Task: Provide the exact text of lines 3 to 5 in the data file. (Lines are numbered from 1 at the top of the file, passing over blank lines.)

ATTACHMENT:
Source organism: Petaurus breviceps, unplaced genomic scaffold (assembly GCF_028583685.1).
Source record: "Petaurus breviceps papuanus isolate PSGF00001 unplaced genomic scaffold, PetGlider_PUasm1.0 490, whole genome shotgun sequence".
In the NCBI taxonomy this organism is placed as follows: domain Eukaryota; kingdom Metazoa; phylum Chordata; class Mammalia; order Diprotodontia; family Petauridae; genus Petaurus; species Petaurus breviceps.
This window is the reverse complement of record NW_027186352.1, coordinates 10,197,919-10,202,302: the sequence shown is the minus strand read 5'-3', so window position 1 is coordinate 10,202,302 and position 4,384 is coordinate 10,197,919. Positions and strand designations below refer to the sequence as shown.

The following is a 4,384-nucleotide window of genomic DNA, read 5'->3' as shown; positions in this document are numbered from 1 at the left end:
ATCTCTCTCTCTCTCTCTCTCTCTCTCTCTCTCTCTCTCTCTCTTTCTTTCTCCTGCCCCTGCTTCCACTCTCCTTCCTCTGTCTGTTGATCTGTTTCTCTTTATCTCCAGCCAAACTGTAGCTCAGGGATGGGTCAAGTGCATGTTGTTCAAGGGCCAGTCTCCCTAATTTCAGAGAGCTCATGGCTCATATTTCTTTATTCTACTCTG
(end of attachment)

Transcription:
In the NCBI taxonomy this organism is placed as follows: domain Eukaryota; kingdom Metazoa; phylum Chordata; class Mammalia; order Diprotodontia; family Petauridae; genus Petaurus; species Petaurus breviceps.
This window is the reverse complement of record NW_027186352.1, coordinates 10,197,919-10,202,302: the sequence shown is the minus strand read 5'-3', so window position 1 is coordinate 10,202,302 and position 4,384 is coordinate 10,197,919. Positions and strand designations below refer to the sequence as shown.

The following is a 4,384-nucleotide window of genomic DNA, read 5'->3' as shown; positions in this document are numbered from 1 at the left end: